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I recently followed these instructions[1] to shrink my main Windows 7 volume on my SSD. They involved temporarily disabled System Restore and Paging. Since doing so I have gotten a few blue screens. I used WinDbg to examine memory.dmp as well as the core dumps in my C:\Windows\Minidump folder. They all indicate a CRITICAL_STRUCTURE_CORRUPTION (109). The MSDN page is at [2].

Microsoft suggests:

  1. Use System Restore. I cannot do this because when I disabled System Restore to do the volume shrink it deleted my restore files.
  2. Use the Action Center. Yeah right.
  3. Check Windows Update. Done.
  4. Search for drivers on the manufacturer website. Unless I know which driver is problematic, this is just trial and error.
  5. Use Safe Mode. What would I do in Safe Mode that I haven't already done?
  6. Check for hard disk and memory errors. memtest and chkdsk both indicated no problems.

I assume the problem has something to do with shrinking the volume, but the error codes indicate a driver problem.

Is there anything else I can do to help narrow the problem down? A more thorough chkdsk that will make sure Windows is happy with the location of its paging file, etc. now that the volume is smaller?

Is there any way to view drivers chronologically in Windows?

[1]http://www.brandonchecketts.com/archives/how-to-shrink-a-partition-with-unmovable-files-in-windows-7 [2]http://msdn.microsoft.com/en-us/library/windows/hardware/ff557228%28v=vs.85%29.aspx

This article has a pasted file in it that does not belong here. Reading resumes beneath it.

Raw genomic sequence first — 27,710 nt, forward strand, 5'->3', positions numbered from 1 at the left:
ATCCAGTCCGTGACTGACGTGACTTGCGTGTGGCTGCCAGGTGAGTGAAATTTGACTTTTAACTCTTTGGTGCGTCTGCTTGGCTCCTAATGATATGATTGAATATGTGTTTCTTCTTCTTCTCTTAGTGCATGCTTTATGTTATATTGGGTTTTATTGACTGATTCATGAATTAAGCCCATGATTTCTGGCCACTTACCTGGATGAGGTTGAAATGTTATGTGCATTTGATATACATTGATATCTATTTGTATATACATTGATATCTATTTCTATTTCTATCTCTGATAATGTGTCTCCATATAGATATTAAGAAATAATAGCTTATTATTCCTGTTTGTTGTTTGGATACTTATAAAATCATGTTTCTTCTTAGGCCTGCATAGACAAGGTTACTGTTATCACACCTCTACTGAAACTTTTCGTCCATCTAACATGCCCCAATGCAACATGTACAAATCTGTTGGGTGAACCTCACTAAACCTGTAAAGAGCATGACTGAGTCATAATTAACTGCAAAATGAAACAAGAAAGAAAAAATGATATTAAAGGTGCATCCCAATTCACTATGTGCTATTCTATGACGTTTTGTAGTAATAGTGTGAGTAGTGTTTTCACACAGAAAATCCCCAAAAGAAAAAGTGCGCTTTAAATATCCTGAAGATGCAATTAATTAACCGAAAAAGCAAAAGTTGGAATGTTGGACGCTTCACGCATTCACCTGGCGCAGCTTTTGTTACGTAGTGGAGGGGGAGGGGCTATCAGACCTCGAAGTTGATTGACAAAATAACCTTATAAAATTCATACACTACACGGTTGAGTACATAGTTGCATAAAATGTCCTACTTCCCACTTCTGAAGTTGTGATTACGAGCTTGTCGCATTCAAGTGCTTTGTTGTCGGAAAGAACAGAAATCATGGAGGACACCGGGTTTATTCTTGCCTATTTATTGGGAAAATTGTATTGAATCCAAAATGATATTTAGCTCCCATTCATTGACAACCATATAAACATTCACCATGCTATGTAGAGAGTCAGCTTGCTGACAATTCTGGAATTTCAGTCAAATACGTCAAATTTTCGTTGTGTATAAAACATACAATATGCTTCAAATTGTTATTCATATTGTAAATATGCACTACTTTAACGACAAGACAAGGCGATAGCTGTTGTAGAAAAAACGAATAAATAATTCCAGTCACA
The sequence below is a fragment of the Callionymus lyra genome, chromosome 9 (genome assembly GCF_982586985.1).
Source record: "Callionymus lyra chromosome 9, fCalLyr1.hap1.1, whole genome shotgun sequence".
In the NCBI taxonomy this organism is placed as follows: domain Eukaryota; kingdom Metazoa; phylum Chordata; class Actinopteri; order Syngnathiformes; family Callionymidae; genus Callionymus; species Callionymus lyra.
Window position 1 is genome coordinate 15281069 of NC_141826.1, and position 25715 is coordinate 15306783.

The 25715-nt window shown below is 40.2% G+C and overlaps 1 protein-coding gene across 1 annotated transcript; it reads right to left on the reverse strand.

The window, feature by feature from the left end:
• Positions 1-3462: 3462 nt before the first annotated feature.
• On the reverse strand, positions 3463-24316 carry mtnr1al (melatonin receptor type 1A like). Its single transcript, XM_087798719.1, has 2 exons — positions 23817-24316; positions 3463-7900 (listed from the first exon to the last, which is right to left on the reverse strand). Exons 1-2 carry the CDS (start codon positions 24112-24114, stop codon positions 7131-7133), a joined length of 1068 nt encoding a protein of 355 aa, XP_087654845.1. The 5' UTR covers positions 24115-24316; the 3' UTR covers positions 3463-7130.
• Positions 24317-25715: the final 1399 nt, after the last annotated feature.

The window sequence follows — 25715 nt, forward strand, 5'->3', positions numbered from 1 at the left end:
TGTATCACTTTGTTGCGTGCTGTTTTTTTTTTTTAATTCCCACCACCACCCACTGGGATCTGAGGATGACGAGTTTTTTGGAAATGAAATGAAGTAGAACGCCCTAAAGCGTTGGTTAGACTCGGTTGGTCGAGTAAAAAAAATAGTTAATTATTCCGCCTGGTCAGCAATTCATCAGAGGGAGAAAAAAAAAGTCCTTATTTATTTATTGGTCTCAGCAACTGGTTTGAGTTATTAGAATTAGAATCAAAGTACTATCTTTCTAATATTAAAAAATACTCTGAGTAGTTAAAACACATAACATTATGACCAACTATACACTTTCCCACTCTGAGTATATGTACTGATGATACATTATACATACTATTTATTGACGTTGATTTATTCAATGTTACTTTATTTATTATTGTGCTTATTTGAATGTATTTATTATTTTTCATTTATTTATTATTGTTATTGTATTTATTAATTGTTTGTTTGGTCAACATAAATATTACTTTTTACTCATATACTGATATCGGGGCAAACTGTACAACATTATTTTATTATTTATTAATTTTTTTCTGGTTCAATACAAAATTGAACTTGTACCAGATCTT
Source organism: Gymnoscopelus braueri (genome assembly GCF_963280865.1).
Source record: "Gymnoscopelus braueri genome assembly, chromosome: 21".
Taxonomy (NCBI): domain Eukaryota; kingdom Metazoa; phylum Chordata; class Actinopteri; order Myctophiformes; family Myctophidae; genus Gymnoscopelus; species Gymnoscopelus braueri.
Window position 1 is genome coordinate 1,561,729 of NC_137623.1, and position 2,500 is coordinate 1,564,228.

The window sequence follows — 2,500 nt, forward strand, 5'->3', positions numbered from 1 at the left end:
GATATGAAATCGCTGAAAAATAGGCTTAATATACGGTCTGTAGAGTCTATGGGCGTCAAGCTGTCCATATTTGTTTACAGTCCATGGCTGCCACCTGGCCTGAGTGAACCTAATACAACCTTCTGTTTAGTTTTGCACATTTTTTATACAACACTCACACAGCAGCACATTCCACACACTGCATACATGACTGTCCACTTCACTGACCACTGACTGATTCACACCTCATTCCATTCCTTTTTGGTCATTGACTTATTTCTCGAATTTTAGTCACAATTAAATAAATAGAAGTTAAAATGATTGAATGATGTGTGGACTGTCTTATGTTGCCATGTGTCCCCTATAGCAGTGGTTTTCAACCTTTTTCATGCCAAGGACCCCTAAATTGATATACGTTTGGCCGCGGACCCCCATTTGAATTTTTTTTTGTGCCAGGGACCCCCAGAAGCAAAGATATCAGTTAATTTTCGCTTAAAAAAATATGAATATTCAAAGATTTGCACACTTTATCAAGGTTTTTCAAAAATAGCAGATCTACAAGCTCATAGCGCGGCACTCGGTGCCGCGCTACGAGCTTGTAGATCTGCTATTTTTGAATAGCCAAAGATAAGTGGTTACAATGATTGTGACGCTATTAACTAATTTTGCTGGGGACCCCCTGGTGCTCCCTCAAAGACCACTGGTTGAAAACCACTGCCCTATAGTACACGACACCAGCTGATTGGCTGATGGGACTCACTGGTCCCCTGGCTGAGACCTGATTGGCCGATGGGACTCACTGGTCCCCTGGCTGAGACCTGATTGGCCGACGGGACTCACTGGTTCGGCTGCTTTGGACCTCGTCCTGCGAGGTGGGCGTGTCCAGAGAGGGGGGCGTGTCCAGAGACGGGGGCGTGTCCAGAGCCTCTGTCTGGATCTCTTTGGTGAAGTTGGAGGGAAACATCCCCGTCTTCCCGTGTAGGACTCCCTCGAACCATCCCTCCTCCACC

WinDbg output:

CRITICAL_STRUCTURE_CORRUPTION (109) This bugcheck is generated when the kernel detects that critical kernel code or data have been corrupted. There are generally three causes for a corruption: 1) A driver has inadvertently or deliberately modified critical kernel code or data. See (removed link) 2) A developer attempted to set a normal kernel breakpoint using a kernel debugger that was not attached when the system was booted. Normal breakpoints, "bp", can only be set if the debugger is attached at boot time. Hardware breakpoints, "ba", can be set at any time. 3) A hardware corruption occurred, e.g. failing RAM holding kernel code or data. Arguments: Arg1: a3a039d8959c8728, Reserved Arg2: b3b7465ee81ac29e, Reserved Arg3: 00000000c0000082, Failure type dependent information Arg4: 0000000000000007, Type of corrupted region, can be 0 : A generic data region 1 : Modification of a function or .pdata 2 : A processor IDT 3 : A processor GDT 4 : Type 1 process list corruption 5 : Type 2 process list corruption 6 : Debug routine modification 7 : Critical MSR modification

Debugging Details:

CUSTOMER_CRASH_COUNT: 1

DEFAULT_BUCKET_ID: WIN7_DRIVER_FAULT

BUGCHECK_STR: 0x109

PROCESS_NAME: System

CURRENT_IRQL: 0

STACK_TEXT:
fffff88002fd95d8 0000000000000000 : 0000000000000109 a3a039d8959c8728 b3b7465ee81ac29e 00000000c0000082 : nt!KeBugCheckEx

STACK_COMMAND: kb

SYMBOL_NAME: ANALYSIS_INCONCLUSIVE

FOLLOWUP_NAME: MachineOwner

MODULE_NAME: Unknown_Module

IMAGE_NAME: Unknown_Image

DEBUG_FLR_IMAGE_TIMESTAMP: 0

BUCKET_ID: BAD_STACK

  • You will need to attempt to repair your installation. I suggest you follow the appropriate instructions to do that.. – Ramhound Mar 10 '13 at 8:17
  • Windows boot partitions are flakey, ssd's are flakey, you messed with both man... double boo boo. I hope you get it sorted, but until you wipe the entire disk, repartition and re-install windows, you'll always be waiting for the next BSOD. – SwiftD Mar 10 '13 at 12:15
  • Did a repair install (wiped out MBR grr) but so far so good. I'll wait a week or so before I declare it actually fixed, though. – ThePlatypus Mar 14 '13 at 0:45
0

I did a repair install and things have been going smoothly ever since.

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